RFID helps crack LA pallet-theft ring; plastic thieves beware – you’re being tracked
Plastic is fantastic – and it’s also big business for thieves who steal the pallets and sell them to recyclers for cash. A pre-Christmas raid by the Los Angeles County Sheriff’s Industrial Plastics Theft Task Force – yes, there really are five officers dedicated to tracking down and arresting those who steal industrial plastics of all types – at a South LA plastics recycling facility netted the task force over $250,000 worth of illegally obtained pallets.
Also confiscated, in addition to the plastic pallets, were a number of large boxes containing hundreds of pounds of ground plastic.
The plastic pallets were recovered thanks to the RFID tags on the pallets owned by Intelligent Global Pooling Systems (iGPS Company LLC). iGPS has been a supporter of the task force and has worked with it in its efforts to stop plastic pallet theft.
Al Farrell, VP of Asset Management at iGPS, told PlasticsToday in a telephone interview that plastic pallet theft is a “significant problem resulting in a multi-million dollar line item loss” for companies. This is the second major pallet theft bust that iGPS has participated in in less than six months. RFID tags on iGPS pallets helped Virginia State Police trace a large cache of misappropriated plastic pallets and containers at a pallet manufacturing and recycling firm operating in New Kent County, VA
Thieves don’t just steal pallets, but also plastic milk crates, baking trays, and other industrial plastic containers which they then sell to plastic recycling facilities for cash. “The value of resin has gone up so much that this has become a lucrative business for these thieves,” says Farrell.
Over $5 million in stolen trademarked plastic of various types has been recovered in the last four months of 2011, according to Capt. Mike Claus of the City of Industry sheriff’s station, where the task force is based.
“Additionally, there’s a large recycling community out there creating greater demand for recyclable plastics, and the problem is growing. For us, it’s very important to manage the pool of our asset base,” Farrell adds. “It’s critical to what we do and we use a variety of procedures and processes to do the best we can to minimize loss and track down assets that stray from our supply chain.”
iGPS uses both active and passive tracking technologies. Each pallet manufactured by iGPS has its own unique serial number. If products stray outside the supply chain, iGPS can track down the pallets, identify them discretely and prove that they are the property of iGPS.
The LA County Sheriff’s Industrial Plastics Task Force had its beginning in the City of Industry, CA, a suburb of Los Angeles and a big industrial center with a large number of plastics processing companies. The City of Industry has funded this dedicated task force pursue plastic theft.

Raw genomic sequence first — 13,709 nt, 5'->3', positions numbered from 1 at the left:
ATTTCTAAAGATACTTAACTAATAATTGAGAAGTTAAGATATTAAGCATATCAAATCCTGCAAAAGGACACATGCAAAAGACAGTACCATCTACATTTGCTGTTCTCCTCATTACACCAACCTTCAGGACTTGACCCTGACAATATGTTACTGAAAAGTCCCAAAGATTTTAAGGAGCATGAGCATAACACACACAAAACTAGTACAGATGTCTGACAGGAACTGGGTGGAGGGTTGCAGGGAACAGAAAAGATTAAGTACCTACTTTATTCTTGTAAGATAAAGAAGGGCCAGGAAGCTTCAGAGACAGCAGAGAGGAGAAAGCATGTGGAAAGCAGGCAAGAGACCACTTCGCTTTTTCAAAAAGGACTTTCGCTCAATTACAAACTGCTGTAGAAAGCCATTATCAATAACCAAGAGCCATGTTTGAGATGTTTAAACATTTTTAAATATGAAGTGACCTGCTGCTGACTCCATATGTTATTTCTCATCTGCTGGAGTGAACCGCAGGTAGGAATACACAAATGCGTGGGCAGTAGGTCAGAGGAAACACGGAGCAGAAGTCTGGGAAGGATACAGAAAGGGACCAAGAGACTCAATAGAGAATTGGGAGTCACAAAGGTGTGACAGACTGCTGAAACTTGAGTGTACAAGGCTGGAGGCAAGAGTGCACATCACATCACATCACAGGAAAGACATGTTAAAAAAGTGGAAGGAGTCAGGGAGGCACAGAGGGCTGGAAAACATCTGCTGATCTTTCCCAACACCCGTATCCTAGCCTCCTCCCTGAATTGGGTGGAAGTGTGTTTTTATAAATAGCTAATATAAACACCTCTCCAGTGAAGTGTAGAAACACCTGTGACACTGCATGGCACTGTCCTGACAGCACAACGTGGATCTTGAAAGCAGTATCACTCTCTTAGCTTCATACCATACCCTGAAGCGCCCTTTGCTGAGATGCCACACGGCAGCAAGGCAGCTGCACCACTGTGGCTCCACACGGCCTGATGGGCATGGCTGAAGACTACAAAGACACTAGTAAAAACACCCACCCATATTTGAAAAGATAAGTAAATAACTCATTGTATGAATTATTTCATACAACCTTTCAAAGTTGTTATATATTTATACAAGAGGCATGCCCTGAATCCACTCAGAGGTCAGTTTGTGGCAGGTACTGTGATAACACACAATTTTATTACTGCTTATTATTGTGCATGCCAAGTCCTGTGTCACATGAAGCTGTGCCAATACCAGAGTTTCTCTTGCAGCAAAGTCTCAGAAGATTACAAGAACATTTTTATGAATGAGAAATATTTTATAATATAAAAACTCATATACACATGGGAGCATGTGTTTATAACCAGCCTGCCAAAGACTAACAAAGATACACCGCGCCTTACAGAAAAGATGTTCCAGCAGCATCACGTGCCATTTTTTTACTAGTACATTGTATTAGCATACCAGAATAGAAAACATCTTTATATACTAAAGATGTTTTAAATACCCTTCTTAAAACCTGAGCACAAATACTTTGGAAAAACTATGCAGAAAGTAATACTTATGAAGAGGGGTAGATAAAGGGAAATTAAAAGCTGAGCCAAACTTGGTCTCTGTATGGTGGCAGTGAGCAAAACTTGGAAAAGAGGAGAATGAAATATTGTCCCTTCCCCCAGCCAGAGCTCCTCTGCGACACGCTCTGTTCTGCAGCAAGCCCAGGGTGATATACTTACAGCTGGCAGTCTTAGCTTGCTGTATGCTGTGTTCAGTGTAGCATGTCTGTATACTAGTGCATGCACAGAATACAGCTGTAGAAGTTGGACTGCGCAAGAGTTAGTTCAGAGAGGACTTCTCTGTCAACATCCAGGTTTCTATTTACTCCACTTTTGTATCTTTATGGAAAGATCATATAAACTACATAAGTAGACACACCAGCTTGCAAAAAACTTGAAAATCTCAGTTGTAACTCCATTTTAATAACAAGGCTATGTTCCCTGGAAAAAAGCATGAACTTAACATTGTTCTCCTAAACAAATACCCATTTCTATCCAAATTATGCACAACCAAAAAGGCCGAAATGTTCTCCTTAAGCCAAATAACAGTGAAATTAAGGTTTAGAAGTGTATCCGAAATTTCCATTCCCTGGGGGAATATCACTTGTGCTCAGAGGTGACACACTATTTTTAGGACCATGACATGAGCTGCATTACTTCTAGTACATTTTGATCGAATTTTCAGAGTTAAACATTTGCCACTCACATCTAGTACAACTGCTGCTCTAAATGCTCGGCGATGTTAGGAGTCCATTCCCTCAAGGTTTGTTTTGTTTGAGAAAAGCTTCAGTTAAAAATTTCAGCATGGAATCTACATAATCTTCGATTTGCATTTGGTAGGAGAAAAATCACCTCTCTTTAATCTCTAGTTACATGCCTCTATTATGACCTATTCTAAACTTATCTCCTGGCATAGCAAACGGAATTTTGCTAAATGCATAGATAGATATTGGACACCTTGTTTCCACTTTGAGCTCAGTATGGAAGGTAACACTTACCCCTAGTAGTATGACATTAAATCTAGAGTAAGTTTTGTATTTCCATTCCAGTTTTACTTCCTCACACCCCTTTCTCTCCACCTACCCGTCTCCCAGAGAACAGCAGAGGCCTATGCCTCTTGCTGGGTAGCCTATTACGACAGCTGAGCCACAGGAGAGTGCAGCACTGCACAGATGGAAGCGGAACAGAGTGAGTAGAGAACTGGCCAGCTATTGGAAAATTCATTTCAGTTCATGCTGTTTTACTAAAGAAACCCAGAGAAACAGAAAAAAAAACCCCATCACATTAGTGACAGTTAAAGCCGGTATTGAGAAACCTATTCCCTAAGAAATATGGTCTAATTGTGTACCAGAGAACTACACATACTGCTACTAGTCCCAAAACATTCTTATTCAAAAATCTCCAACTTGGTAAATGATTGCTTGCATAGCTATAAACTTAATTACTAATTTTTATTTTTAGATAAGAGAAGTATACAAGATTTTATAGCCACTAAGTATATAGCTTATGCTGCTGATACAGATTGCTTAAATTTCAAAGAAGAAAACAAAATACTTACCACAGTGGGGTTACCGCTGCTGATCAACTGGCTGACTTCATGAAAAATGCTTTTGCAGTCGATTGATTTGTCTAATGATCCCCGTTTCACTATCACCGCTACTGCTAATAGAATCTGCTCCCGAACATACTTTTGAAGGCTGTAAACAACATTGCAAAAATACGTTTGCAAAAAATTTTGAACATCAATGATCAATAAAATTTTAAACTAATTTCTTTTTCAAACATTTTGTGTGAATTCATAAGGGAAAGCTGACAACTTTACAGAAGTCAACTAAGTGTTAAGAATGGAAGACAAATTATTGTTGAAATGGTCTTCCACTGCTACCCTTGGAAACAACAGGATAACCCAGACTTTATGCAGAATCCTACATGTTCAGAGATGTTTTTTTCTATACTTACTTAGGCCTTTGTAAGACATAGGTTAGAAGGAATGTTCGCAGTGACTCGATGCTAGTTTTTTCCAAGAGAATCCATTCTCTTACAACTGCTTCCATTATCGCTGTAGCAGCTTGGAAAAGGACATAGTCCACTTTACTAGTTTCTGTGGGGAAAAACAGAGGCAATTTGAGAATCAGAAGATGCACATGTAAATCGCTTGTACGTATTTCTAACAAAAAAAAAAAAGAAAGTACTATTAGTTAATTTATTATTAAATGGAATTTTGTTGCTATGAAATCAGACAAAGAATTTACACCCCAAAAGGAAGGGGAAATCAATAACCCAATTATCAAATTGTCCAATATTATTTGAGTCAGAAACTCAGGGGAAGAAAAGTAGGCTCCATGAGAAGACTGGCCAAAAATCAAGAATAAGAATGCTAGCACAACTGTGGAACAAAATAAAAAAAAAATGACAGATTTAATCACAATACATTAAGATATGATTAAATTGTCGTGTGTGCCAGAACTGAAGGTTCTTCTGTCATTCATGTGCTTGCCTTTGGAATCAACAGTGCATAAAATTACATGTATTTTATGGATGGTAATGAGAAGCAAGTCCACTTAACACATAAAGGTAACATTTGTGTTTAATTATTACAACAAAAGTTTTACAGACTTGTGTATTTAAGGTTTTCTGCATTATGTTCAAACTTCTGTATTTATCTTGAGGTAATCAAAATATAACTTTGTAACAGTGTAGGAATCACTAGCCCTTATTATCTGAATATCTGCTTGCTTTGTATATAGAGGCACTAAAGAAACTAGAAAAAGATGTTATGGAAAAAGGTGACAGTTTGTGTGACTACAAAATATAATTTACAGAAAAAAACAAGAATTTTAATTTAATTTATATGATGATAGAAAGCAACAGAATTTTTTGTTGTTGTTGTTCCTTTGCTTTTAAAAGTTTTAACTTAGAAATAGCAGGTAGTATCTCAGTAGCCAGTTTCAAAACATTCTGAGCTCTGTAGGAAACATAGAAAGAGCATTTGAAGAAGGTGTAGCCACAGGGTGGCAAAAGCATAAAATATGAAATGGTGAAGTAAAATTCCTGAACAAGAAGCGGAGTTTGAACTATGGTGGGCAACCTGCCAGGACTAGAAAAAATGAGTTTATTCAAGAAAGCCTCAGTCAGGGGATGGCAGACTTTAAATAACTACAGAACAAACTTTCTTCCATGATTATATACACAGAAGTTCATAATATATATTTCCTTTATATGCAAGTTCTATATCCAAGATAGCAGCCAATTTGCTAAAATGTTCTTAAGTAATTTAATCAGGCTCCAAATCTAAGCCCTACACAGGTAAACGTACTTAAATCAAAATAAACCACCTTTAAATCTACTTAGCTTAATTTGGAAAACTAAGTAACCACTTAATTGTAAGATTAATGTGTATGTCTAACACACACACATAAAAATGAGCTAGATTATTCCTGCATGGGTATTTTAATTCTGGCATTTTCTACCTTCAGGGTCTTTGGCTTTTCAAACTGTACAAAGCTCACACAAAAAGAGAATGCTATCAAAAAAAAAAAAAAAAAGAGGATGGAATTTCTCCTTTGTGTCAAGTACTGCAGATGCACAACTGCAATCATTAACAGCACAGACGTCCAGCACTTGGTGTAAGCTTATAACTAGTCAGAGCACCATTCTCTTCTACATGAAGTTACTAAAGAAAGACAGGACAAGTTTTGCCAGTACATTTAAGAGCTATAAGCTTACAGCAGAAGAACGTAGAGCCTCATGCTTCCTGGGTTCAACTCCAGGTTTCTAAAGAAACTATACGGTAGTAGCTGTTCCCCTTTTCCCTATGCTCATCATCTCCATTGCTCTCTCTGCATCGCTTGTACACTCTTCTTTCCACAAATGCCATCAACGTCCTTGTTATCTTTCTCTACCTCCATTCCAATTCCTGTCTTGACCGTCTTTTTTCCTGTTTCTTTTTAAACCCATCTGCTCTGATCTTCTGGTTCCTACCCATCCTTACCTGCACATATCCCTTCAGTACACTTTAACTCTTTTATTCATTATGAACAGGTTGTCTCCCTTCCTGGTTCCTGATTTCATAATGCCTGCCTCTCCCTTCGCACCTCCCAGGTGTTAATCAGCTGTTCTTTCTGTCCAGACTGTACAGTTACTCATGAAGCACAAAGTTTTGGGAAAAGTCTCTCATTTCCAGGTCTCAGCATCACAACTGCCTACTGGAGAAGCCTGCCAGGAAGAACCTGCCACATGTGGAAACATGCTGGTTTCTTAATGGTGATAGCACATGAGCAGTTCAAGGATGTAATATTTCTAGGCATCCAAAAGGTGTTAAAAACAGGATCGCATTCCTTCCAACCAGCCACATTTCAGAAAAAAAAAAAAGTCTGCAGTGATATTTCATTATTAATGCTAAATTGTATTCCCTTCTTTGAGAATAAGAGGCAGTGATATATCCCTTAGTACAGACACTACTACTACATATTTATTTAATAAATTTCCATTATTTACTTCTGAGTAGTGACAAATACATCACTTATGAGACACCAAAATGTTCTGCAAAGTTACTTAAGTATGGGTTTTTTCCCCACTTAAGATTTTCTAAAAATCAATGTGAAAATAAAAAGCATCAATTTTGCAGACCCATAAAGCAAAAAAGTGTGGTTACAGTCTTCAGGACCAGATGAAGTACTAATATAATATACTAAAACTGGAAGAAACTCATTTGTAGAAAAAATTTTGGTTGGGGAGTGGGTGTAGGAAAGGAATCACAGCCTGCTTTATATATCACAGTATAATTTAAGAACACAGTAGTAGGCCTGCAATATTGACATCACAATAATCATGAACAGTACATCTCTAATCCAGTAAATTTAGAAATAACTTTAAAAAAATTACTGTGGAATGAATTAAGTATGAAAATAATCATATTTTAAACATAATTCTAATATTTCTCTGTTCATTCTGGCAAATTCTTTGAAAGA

“All the wrong conditions lead to the formation of this task force,” Farrell explains. “Los Angeles is a port city with a high population, and a lot of available plastic and grinding capacity. Often the theft and grinding of the pallets is associated with other criminal activity, so finding the plastic thieves often leads to drug busts and other illegal activities. The City of Industry is trying to create a better bus climate. The Task Force has been up and running since October and they have done a great job in helping us deter theft.”
Arizona implements legislation to discourage plastic pallet theft
Taking a lesson from previous legislation keyed on metal recyclers who would pay cash-on-the-barrel-head for steel, aluminum and copper – often stolen by thieves who need the cash – Arizona state legislators hope to discourage the theft of pallets used in wholesale deliveries by requiring recycling firms to keep a record of the people who turn in company-branded pallets for cash.
Supporters of the law said Arizona businesses are losing up to $3 million a year from the theft of plastic and wooden pallets, used by wholesale suppliers to deliver a variety of goods to grocery stores. Penalties could lead to fines of up to $30,000 for convicted pallet thieves.
While they were in the minority, opponents criticized the measure as “nanny” legislation and said the punishment was unjustifiably severe because it’s already illegal in Arizona to possess stolen pallets.
This past summer, new restrictions were placed on recycling companies that shred, resell or destroy pallets. If they buy five or more plastic pallets at a time from any individual the recycling firms must collect identifying information from the sellers, including name, phone number, driver’s license or other ID number, and license-plate number. Recycling firms must keep the records on hand for at least a year and be open during regular business hours so police can examine the paperwork, according to the legislation, which is similar to the legislation passed a few years ago on recyclers of scrap metal.
Source : www.plasticstoday.com